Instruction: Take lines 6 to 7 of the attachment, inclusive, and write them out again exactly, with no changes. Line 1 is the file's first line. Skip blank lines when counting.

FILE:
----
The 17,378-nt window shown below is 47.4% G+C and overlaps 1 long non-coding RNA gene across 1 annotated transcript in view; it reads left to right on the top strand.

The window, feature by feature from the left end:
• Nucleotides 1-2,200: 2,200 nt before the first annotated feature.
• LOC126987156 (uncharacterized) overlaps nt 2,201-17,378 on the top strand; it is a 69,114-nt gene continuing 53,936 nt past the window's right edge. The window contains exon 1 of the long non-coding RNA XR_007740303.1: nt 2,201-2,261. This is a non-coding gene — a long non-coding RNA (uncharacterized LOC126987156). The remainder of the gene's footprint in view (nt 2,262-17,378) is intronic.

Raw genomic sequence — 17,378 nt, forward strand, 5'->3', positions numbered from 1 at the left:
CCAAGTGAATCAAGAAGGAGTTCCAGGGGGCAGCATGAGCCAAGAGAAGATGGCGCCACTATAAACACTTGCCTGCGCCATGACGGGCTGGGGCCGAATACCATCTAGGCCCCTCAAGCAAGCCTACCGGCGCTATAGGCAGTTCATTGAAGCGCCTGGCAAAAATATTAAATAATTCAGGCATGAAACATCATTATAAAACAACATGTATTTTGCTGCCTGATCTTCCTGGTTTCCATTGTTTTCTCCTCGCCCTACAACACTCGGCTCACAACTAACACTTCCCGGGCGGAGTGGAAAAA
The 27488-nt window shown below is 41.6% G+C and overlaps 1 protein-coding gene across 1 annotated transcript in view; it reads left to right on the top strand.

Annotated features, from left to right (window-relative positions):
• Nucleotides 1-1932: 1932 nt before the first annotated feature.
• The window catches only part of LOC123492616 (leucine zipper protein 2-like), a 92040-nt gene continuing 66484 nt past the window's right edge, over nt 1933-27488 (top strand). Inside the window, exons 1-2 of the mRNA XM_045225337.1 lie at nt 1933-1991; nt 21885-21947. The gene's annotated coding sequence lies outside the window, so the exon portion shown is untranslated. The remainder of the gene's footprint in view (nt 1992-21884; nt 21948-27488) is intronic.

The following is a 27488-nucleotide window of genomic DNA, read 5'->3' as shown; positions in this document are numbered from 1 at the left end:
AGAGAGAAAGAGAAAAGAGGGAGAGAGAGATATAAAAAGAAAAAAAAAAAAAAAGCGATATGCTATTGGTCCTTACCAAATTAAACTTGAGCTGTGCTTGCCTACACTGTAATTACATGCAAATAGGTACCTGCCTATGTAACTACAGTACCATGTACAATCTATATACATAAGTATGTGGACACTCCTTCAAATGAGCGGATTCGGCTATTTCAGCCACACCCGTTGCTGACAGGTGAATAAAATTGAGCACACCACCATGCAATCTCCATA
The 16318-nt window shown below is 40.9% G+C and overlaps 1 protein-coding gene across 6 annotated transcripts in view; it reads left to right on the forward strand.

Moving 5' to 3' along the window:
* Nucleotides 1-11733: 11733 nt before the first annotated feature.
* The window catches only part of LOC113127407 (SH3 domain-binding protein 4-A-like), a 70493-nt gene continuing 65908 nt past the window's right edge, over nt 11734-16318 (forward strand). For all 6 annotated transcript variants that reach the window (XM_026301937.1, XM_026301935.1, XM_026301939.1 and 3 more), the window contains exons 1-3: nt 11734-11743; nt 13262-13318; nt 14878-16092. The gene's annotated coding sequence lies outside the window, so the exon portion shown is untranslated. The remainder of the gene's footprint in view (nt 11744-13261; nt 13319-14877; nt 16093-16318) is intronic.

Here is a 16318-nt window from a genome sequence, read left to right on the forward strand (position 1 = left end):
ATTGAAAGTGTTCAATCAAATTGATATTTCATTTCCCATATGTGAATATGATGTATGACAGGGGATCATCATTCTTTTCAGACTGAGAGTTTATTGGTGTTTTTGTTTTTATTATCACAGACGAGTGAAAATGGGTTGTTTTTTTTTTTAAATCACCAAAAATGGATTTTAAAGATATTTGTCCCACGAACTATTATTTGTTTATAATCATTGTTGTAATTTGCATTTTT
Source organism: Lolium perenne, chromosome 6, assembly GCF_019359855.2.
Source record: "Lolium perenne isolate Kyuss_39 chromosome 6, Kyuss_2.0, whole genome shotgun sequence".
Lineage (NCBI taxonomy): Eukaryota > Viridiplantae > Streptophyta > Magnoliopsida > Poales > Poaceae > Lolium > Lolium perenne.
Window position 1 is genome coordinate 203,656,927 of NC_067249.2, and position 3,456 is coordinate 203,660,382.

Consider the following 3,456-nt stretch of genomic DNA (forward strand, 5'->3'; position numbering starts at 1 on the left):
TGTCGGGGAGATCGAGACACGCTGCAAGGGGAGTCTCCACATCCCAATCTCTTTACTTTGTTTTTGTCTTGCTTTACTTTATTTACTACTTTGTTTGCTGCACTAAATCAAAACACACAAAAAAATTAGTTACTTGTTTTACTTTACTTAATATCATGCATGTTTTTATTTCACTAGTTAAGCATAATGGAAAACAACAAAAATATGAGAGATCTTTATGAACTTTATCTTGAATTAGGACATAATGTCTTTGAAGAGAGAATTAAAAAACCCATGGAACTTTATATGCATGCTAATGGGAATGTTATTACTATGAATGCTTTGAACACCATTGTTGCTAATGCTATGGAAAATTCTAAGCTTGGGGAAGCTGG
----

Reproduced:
CCAAGTGAATCAAGAAGGAGTTCCAGGGGGCAGCATGAGCCAAGAGAAGATGGCGCCACTATAAACACTTGCCTGCGCCATGACGGGCTGGGGCCGAATACCATCTAGGCCCCTCAAGCAAGCCTACCGGCGCTATAGGCAGTTCATTGAAGCGCCTGGCAAAAATATTAAATAATTCAGGCATGAAACATCATTATAAAACAACATGTATTTTGCTGCCTGATCTTCCTGGTTTCCATTGTTTTCTCCTCGCCCTACAACACTCGGCTCACAACTAACACTTCCCGGGCGGAGTGGAAAAA
The 27488-nt window shown below is 41.6% G+C and overlaps 1 protein-coding gene across 1 annotated transcript in view; it reads left to right on the top strand.